Elly Ney

Elly Ney (27 September 1882 – 31 March 1968) was a German romantic pianist who specialized in Beethoven, and was especially popular in Germany.

Elly Ney
Elly Ney, from a 1922 publication.
Background information
Born(1882-09-27)27 September 1882
Died31 March 1968(1968-03-31) (aged 85)
GenresRomantic, Classical


She was born in Düsseldorf, where her mother was a music instructor and her father was a registrar.[1] Her grandmother introduced her to the works of Beethoven, and supported her piano playing. She studied at Cologne with Isidor Seiss and Karl Bötcher.[1] After winning the Mendelssohn Scholarship in 1901, she studied in Vienna with Theodor Leschetizky, with whom she only had two lessons, and Emil von Sauer.[2] She taught at the Cologne Conservatory for three years, then became a touring virtuoso. In 1927 she was given the honorary freedom of Beethoven's birthplace Bonn. In 1932 she founded the Elly Ney Trio with Wilhelm Stross (violin) and Ludwig Hoelscher (cello): in quintets the group recorded with Florizel von Reuter (violin) and Walter Trampler (viola). She traveled to many parts of the world, including the USA, playing in Carnegie Hall in New York City.

Nazi linksEdit

During the Third Reich she joined the Nazi Party in 1937,[3] participated in "cultural education" camps, and became an honorary member of the League of German Girls.[4] She held antisemitic views, although she did record at least one Mendelssohn Song without Words in 1960 or shortly afterward.[3] Ney was awarded the War Merit Cross, 2nd Class for care for troops. After the war, the city of Bonn imposed a stage ban on her. In 1952 a request for lifting the ban was rejected, stating that Ney was a "pronounced National Socialist".[5] Nevertheless, she was named Honorary Citizen of Tutzing in 1952. She continued touring until her death, increasingly concentrating on Beethoven's piano works, which she interpreted with power and vitality. But for interesting contrast, three exquisitely sensitive Mozart recordings are her Piano Concerto No. 15, in B-flat, K. 450 (1935), Piano Sonata No. 11, in A, K. 331 (1930s) and Rondo in A minor, K. 511 (the last giving Schnabel's great 1946 rendition lively competition).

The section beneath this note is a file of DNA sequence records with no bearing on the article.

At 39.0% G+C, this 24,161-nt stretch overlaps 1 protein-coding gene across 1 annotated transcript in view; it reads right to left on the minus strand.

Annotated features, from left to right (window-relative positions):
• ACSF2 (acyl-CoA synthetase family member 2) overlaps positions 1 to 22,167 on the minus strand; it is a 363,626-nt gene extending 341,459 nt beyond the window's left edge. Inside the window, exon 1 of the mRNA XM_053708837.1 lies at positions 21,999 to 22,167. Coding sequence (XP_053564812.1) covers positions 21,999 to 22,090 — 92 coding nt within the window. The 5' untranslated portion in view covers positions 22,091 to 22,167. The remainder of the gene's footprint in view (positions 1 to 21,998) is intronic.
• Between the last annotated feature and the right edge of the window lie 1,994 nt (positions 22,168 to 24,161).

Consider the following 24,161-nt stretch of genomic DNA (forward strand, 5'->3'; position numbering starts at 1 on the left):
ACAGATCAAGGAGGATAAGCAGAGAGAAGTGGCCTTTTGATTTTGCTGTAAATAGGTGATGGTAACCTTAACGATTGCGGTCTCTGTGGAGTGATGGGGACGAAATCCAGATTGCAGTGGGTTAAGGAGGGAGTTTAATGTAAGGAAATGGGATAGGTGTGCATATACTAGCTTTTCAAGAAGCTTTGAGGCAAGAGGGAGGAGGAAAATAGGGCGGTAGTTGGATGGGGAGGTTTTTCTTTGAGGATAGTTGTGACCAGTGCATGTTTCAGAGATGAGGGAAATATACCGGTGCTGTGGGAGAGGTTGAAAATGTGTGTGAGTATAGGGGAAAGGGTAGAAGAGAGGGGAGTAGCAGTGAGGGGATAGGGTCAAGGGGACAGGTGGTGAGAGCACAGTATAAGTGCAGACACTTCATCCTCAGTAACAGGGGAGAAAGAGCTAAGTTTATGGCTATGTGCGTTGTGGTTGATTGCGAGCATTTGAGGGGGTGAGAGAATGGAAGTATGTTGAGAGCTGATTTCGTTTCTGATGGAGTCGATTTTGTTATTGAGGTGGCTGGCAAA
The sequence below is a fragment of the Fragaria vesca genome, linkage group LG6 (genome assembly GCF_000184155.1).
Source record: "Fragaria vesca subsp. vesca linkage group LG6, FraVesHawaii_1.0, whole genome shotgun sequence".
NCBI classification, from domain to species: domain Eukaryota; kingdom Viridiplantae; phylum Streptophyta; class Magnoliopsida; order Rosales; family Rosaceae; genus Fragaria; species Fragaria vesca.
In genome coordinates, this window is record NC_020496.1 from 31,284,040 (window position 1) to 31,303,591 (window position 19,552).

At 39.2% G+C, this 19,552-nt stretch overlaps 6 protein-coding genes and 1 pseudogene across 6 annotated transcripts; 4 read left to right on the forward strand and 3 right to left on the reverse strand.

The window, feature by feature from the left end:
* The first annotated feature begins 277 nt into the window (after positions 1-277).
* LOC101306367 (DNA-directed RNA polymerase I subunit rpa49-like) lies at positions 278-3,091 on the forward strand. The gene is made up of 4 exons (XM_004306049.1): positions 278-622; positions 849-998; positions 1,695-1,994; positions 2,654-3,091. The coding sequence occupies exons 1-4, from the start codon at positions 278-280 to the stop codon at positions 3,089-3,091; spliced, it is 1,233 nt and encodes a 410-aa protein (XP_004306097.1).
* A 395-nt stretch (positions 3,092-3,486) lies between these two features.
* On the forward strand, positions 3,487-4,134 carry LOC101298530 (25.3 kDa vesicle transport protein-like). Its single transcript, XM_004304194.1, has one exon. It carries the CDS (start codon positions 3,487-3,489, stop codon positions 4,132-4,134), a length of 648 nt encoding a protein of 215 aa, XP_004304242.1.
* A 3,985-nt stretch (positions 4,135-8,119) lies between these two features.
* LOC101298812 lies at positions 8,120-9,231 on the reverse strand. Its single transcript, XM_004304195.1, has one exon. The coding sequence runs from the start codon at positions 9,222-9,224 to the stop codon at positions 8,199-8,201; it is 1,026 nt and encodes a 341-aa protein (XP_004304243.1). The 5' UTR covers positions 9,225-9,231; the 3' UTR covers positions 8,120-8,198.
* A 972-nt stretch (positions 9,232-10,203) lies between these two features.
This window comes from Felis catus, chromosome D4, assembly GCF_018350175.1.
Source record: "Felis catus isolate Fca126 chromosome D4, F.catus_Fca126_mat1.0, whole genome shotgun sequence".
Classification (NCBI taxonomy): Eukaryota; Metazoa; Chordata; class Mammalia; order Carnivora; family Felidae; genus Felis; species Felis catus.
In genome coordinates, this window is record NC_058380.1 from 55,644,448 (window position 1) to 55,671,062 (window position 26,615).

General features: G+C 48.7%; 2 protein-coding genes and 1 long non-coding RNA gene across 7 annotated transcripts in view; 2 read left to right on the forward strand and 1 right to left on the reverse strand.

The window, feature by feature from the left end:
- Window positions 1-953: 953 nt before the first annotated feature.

Bust of Elly Ney

Elly Ney was married twice; first, in 1911, to the Dutch conductor Willem van Hoogstraten. They had one daughter, Eleonore (1918–2007). They divorced in 1927 and she married Paul Allais, an American coal dealer from Chicago. This marriage didn't last long, and later on Ney reconciled with van Hoogstraten.

Ney died in Tutzing in 1968.


  1. ^ a b Finscher, Ludwig; Blume, Friedrich (1994). Musik in Geschichte und Gegenwart. ISBN 978-3-476-41022-1.
  2. ^ Elly Ney entry at Deutsche Biographie (in German)
  3. ^ a b Vor 125 wurde die große Beethoven-Interpretin Elly Ney geboren. In: Leipziger Volkszeitung. 9/28/2007. p. 10
  4. ^ Romantikerin am Klavier. Deutschlandfunk 09/27/2007
  5. ^ Internationales Biographisches Archiv. No. 21 (5/13/1986). ISSN 0020-9457.

External linksEdit